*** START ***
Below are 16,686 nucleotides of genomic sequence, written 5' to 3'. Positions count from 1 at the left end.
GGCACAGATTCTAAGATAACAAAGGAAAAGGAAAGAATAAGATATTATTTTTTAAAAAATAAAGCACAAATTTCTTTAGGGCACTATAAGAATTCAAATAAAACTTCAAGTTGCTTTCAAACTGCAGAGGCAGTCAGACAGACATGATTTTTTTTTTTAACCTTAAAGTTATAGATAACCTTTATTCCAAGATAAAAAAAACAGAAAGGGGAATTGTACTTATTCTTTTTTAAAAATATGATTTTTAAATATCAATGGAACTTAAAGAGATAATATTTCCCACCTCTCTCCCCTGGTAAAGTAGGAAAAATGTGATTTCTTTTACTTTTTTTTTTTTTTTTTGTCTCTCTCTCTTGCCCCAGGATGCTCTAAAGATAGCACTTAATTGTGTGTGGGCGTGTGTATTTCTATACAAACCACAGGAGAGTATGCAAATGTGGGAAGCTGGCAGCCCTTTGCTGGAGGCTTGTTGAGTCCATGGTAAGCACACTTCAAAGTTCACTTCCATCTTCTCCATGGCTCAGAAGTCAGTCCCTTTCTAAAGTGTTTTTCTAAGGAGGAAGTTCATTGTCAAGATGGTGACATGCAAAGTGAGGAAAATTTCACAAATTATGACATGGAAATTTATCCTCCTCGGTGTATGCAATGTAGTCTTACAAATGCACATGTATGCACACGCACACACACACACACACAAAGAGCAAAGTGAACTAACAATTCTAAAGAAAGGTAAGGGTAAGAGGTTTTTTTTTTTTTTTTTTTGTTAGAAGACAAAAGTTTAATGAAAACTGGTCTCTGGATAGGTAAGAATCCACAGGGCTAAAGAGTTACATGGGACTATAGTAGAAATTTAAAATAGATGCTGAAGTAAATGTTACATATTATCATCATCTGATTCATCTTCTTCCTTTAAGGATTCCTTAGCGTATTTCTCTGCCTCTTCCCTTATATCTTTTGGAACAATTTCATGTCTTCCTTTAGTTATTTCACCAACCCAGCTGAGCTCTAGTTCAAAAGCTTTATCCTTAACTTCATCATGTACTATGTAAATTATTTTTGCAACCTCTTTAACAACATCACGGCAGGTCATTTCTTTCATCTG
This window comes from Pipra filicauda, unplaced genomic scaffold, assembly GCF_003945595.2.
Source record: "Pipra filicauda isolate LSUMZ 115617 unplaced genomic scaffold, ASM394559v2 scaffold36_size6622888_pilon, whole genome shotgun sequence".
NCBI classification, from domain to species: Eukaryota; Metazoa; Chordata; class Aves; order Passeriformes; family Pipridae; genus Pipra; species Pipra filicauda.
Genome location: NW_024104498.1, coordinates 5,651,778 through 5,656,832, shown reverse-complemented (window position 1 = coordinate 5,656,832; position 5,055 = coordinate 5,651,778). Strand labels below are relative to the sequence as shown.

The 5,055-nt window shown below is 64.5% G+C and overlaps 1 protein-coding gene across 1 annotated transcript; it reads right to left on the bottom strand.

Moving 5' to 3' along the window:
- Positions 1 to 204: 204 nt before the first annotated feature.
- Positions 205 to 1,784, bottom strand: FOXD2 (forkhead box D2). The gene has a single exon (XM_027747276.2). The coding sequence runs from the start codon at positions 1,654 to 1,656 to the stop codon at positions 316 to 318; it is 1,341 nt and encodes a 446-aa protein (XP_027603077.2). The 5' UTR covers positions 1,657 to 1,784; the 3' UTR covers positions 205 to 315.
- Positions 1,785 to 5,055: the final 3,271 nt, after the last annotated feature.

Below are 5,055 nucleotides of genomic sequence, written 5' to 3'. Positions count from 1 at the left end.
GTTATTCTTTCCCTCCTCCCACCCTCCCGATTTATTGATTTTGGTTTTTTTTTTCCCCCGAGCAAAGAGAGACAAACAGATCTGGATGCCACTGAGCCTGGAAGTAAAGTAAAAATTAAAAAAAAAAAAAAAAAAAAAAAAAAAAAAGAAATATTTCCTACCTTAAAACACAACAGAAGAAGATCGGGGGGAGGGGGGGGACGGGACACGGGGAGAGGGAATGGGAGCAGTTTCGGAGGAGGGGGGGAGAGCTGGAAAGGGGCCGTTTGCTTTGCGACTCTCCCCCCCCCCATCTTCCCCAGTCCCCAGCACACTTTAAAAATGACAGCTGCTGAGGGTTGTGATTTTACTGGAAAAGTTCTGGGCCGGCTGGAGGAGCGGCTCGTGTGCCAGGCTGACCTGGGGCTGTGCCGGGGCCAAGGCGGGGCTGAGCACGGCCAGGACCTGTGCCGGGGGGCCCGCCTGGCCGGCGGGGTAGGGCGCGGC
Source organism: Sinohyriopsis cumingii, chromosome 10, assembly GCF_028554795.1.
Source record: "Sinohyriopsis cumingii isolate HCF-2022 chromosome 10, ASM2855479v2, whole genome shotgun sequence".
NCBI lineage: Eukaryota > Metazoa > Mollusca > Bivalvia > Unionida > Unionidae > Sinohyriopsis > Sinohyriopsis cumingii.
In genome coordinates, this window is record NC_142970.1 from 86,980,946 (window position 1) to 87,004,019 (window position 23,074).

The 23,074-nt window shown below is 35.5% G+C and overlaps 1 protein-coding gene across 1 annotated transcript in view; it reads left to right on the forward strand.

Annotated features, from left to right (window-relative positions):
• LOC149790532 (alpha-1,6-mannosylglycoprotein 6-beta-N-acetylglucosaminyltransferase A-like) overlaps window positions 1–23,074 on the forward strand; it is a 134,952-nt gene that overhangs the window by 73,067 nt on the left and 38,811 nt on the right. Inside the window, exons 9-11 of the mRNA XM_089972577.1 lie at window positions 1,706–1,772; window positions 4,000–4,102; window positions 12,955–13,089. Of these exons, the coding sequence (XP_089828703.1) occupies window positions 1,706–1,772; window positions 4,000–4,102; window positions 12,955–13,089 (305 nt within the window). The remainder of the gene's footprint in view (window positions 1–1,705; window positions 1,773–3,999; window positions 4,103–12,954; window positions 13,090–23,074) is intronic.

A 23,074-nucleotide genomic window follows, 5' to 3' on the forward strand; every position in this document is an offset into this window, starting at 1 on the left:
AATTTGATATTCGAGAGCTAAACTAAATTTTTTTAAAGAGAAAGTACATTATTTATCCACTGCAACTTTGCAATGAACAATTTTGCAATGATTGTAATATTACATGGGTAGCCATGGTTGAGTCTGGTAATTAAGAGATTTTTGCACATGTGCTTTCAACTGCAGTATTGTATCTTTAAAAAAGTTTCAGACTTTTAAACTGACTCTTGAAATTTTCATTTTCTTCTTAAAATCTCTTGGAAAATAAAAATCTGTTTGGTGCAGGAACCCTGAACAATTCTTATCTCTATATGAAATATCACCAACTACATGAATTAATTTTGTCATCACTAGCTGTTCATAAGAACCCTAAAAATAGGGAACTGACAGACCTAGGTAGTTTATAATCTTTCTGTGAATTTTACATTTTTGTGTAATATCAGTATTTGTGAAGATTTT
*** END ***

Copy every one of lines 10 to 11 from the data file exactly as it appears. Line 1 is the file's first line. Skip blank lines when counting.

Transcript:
- Positions 205 to 1,784, bottom strand: FOXD2 (forkhead box D2). The gene has a single exon (XM_027747276.2). The coding sequence runs from the start codon at positions 1,654 to 1,656 to the stop codon at positions 316 to 318; it is 1,341 nt and encodes a 446-aa protein (XP_027603077.2). The 5' UTR covers positions 1,657 to 1,784; the 3' UTR covers positions 205 to 315.
- Positions 1,785 to 5,055: the final 3,271 nt, after the last annotated feature.